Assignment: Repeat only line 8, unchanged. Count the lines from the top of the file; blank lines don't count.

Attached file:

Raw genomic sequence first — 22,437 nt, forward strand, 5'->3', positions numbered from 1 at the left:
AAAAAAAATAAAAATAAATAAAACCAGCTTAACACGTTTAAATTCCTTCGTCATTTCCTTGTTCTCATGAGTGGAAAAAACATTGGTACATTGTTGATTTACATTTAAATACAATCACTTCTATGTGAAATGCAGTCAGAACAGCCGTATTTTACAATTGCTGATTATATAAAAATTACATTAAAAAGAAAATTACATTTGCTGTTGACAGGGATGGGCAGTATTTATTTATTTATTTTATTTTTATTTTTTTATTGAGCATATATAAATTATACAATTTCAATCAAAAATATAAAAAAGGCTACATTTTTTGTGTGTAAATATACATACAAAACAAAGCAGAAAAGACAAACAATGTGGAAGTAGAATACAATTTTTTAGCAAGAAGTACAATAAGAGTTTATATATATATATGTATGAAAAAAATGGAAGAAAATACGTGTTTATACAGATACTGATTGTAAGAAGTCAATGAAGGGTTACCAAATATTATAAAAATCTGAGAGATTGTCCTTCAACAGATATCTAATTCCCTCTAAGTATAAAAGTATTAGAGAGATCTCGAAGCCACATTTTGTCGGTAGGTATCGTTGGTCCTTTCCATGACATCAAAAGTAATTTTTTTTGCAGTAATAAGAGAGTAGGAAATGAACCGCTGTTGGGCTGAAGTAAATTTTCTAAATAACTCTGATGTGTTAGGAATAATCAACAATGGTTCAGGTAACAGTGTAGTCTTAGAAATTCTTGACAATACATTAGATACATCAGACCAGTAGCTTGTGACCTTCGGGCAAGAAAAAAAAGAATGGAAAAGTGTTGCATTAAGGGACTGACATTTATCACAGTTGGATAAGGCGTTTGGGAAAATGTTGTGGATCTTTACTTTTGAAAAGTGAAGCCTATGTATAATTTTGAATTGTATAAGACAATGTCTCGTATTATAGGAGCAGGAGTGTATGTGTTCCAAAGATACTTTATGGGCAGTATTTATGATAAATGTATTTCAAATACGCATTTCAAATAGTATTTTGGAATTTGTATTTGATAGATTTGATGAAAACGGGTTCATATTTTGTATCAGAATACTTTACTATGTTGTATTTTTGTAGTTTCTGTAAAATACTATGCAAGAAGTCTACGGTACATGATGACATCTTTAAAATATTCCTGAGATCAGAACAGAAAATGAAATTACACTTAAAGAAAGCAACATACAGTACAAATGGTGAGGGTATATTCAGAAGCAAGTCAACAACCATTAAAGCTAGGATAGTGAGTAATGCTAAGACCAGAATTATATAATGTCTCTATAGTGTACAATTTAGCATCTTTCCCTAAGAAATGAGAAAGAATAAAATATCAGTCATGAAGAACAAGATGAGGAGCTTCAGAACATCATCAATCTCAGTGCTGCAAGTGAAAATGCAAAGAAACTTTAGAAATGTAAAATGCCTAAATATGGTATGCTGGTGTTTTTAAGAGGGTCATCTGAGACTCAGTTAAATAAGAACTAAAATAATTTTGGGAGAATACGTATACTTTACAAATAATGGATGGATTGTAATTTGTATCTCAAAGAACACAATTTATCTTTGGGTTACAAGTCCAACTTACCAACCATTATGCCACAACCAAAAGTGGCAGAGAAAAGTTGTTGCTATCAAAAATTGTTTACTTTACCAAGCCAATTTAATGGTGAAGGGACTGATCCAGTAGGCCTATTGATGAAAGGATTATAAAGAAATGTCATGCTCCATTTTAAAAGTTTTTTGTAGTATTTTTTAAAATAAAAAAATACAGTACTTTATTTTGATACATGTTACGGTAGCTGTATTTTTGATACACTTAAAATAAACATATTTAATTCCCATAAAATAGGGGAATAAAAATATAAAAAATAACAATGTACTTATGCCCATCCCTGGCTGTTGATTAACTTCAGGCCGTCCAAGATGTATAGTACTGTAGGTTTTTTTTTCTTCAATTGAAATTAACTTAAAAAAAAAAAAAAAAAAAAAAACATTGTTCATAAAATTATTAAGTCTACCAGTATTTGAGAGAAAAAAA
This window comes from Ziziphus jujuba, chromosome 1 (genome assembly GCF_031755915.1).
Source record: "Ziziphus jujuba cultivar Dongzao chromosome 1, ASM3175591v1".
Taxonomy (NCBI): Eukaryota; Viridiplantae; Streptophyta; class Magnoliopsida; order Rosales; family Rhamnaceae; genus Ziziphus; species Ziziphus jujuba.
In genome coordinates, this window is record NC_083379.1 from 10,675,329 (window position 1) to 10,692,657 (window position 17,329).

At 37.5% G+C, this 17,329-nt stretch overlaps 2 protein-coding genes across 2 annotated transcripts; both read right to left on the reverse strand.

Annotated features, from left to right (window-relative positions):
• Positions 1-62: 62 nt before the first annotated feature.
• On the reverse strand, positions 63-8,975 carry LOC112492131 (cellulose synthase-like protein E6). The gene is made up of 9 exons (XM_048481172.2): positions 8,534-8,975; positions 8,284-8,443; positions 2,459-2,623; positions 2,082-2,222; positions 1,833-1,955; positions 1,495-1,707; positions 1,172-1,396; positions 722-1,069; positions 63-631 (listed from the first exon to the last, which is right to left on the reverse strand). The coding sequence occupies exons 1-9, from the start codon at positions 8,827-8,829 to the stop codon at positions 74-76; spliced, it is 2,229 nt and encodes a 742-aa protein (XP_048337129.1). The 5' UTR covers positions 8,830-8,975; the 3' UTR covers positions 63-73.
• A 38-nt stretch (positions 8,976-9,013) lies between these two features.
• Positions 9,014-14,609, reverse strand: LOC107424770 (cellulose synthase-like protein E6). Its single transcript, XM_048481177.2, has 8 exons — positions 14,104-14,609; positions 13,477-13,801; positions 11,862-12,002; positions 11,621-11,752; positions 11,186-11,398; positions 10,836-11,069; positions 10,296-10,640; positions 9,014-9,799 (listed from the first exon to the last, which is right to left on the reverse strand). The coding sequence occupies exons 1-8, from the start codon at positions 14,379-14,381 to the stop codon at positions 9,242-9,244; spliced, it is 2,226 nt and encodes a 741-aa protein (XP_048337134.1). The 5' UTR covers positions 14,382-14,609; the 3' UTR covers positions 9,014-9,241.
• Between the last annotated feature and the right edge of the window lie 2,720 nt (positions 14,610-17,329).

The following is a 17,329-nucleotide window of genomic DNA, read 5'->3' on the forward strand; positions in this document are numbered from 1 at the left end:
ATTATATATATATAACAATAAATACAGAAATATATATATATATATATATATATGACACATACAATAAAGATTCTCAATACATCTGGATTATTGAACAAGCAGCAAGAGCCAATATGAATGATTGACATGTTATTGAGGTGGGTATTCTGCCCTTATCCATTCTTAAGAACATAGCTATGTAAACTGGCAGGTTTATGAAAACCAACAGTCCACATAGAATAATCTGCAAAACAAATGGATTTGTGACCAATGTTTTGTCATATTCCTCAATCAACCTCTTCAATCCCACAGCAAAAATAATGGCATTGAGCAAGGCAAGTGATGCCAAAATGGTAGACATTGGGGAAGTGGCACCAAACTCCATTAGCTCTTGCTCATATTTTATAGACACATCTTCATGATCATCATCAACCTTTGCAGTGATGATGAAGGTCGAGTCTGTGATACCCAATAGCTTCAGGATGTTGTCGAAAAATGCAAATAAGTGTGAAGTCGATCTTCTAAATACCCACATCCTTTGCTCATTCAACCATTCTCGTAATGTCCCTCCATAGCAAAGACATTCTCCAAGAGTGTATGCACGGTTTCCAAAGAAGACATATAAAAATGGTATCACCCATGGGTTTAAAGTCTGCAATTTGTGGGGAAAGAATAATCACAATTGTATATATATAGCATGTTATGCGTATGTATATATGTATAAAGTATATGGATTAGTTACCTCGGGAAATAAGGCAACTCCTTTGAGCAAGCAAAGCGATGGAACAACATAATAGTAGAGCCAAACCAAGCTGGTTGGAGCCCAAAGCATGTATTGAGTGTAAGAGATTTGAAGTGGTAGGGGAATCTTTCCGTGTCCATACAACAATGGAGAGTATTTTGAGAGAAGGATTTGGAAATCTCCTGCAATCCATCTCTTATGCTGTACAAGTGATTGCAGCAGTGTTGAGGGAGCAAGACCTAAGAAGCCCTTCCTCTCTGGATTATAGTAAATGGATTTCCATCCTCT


Annotated features, from left to right (window-relative positions):